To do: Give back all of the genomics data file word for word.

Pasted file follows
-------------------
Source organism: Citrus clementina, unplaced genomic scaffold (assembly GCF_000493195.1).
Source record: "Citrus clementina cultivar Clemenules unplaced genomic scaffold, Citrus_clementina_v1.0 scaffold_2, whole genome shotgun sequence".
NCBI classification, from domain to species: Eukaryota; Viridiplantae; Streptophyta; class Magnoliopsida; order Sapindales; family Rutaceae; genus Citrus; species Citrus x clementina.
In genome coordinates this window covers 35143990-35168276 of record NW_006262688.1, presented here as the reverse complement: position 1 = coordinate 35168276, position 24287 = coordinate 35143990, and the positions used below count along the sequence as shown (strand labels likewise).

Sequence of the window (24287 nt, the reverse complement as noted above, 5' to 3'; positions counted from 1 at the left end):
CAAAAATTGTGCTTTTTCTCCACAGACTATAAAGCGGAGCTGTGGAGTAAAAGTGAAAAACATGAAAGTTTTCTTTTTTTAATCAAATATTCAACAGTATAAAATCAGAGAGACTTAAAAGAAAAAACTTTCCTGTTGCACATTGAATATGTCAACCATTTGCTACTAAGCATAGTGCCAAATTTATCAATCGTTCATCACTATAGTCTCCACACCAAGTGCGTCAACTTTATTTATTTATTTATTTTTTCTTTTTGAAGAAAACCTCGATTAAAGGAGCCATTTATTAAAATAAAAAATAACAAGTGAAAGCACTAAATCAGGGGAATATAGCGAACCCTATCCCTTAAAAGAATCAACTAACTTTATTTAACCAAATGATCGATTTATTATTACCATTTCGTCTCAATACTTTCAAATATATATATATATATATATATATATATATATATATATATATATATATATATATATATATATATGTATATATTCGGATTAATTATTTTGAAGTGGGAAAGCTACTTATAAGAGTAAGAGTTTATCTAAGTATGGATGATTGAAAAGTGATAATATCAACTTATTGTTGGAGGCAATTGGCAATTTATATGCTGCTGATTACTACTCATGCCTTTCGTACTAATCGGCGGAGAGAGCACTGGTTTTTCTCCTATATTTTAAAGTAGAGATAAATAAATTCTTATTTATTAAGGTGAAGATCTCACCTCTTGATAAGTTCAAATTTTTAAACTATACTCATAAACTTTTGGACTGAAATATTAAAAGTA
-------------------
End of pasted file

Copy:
Source organism: Citrus clementina, unplaced genomic scaffold (assembly GCF_000493195.1).
Source record: "Citrus clementina cultivar Clemenules unplaced genomic scaffold, Citrus_clementina_v1.0 scaffold_2, whole genome shotgun sequence".
NCBI classification, from domain to species: Eukaryota; Viridiplantae; Streptophyta; class Magnoliopsida; order Sapindales; family Rutaceae; genus Citrus; species Citrus x clementina.
In genome coordinates this window covers 35143990-35168276 of record NW_006262688.1, presented here as the reverse complement: position 1 = coordinate 35168276, position 24287 = coordinate 35143990, and the positions used below count along the sequence as shown (strand labels likewise).

Sequence of the window (24287 nt, the reverse complement as noted above, 5' to 3'; positions counted from 1 at the left end):
CAAAAATTGTGCTTTTTCTCCACAGACTATAAAGCGGAGCTGTGGAGTAAAAGTGAAAAACATGAAAGTTTTCTTTTTTTAATCAAATATTCAACAGTATAAAATCAGAGAGACTTAAAAGAAAAAACTTTCCTGTTGCACATTGAATATGTCAACCATTTGCTACTAAGCATAGTGCCAAATTTATCAATCGTTCATCACTATAGTCTCCACACCAAGTGCGTCAACTTTATTTATTTATTTATTTTTTCTTTTTGAAGAAAACCTCGATTAAAGGAGCCATTTATTAAAATAAAAAATAACAAGTGAAAGCACTAAATCAGGGGAATATAGCGAACCCTATCCCTTAAAAGAATCAACTAACTTTATTTAACCAAATGATCGATTTATTATTACCATTTCGTCTCAATACTTTCAAATATATATATATATATATATATATATATATATATATATATATATATATATATATATATATATATGTATATATTCGGATTAATTATTTTGAAGTGGGAAAGCTACTTATAAGAGTAAGAGTTTATCTAAGTATGGATGATTGAAAAGTGATAATATCAACTTATTGTTGGAGGCAATTGGCAATTTATATGCTGCTGATTACTACTCATGCCTTTCGTACTAATCGGCGGAGAGAGCACTGGTTTTTCTCCTATATTTTAAAGTAGAGATAAATAAATTCTTATTTATTAAGGTGAAGATCTCACCTCTTGATAAGTTCAAATTTTTAAACTATACTCATAAACTTTTGGACTGAAATATTAAAAGTA